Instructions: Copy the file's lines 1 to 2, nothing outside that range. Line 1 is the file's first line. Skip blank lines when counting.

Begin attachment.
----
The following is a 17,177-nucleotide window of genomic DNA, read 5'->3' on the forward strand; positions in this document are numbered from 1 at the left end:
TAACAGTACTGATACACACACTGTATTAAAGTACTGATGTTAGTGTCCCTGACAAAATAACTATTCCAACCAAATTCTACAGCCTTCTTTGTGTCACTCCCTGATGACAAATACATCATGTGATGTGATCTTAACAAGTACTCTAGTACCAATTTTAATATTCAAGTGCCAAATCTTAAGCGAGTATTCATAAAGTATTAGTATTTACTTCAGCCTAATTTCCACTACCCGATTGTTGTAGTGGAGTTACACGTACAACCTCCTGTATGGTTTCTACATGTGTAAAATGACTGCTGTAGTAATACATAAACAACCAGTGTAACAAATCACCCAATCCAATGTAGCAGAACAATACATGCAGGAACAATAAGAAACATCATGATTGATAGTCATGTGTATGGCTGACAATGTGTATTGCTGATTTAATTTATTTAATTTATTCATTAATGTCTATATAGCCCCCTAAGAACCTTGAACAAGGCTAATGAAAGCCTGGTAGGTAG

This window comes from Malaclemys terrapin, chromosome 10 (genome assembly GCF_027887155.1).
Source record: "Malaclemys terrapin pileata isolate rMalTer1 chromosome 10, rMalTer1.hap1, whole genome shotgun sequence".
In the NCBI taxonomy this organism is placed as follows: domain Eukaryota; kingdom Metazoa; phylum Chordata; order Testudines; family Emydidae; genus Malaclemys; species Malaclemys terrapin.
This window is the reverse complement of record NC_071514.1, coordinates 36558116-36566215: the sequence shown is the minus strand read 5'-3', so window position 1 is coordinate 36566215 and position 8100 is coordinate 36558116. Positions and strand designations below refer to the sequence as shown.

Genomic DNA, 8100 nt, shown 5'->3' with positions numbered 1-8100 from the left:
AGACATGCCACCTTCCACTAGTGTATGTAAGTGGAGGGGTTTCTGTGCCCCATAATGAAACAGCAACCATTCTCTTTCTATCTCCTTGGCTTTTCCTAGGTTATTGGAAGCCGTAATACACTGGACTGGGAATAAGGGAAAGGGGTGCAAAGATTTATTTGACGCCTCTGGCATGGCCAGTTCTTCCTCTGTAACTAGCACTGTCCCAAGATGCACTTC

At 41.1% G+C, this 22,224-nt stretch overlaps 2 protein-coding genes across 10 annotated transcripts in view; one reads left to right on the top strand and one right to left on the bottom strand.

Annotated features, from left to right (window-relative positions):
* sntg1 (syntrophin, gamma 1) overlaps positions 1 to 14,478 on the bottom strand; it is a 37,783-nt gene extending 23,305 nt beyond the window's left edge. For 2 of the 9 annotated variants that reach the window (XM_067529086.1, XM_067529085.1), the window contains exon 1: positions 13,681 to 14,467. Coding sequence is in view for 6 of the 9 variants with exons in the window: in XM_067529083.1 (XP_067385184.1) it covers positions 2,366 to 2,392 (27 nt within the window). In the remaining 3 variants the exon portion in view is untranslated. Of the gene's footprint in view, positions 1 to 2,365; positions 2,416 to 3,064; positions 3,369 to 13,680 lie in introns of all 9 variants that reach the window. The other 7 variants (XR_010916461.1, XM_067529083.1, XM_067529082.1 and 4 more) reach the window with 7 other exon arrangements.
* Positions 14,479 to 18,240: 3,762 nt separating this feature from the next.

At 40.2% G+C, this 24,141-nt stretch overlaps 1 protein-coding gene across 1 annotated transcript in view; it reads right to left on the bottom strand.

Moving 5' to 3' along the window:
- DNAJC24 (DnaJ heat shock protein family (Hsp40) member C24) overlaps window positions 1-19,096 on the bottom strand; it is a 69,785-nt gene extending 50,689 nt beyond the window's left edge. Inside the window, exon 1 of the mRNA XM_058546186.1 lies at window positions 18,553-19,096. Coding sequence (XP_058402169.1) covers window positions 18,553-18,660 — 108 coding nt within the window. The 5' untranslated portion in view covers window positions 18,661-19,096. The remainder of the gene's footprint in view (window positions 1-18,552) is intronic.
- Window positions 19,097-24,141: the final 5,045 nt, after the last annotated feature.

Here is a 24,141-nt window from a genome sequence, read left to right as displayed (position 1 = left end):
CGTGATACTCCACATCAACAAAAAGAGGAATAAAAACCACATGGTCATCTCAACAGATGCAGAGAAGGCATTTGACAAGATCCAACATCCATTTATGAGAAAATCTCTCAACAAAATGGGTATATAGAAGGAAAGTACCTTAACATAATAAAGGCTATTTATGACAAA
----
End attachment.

The following is a 17,177-nucleotide window of genomic DNA, read 5'->3' on the forward strand; positions in this document are numbered from 1 at the left end:
TAACAGTACTGATACACACACTGTATTAAAGTACTGATGTTAGTGTCCCTGACAAAATAACTATTCCAACCAAATTCTACAGCCTTCTTTGTGTCACTCCCTGATGACAAATACATCATGTGATGTGATCTTAACAAGTACTCTAGTACCAATTTTAATATTCAAGTGCCAAATCTTAAGCGAGTATTCATAAAGTATTAGTATTTACTTCAGCCTAATTTCCACTACCCGATTGTTGTAGTGGAGTTACACGTACAACCTCCTGTATGGTTTCTACATGTGTAAAATGACTGCTGTAGTAATACATAAACAACCAGTGTAACAAATCACCCAATCCAATGTAGCAGAACAATACATGCAGGAACAATAAGAAACATCATGATTGATAGTCATGTGTATGGCTGACAATGTGTATTGCTGATTTAATTTATTTAATTTATTCATTAATGTCTATATAGCCCCCTAAGAACCTTGAACAAGGCTAATGAAAGCCTGGTAGGTAG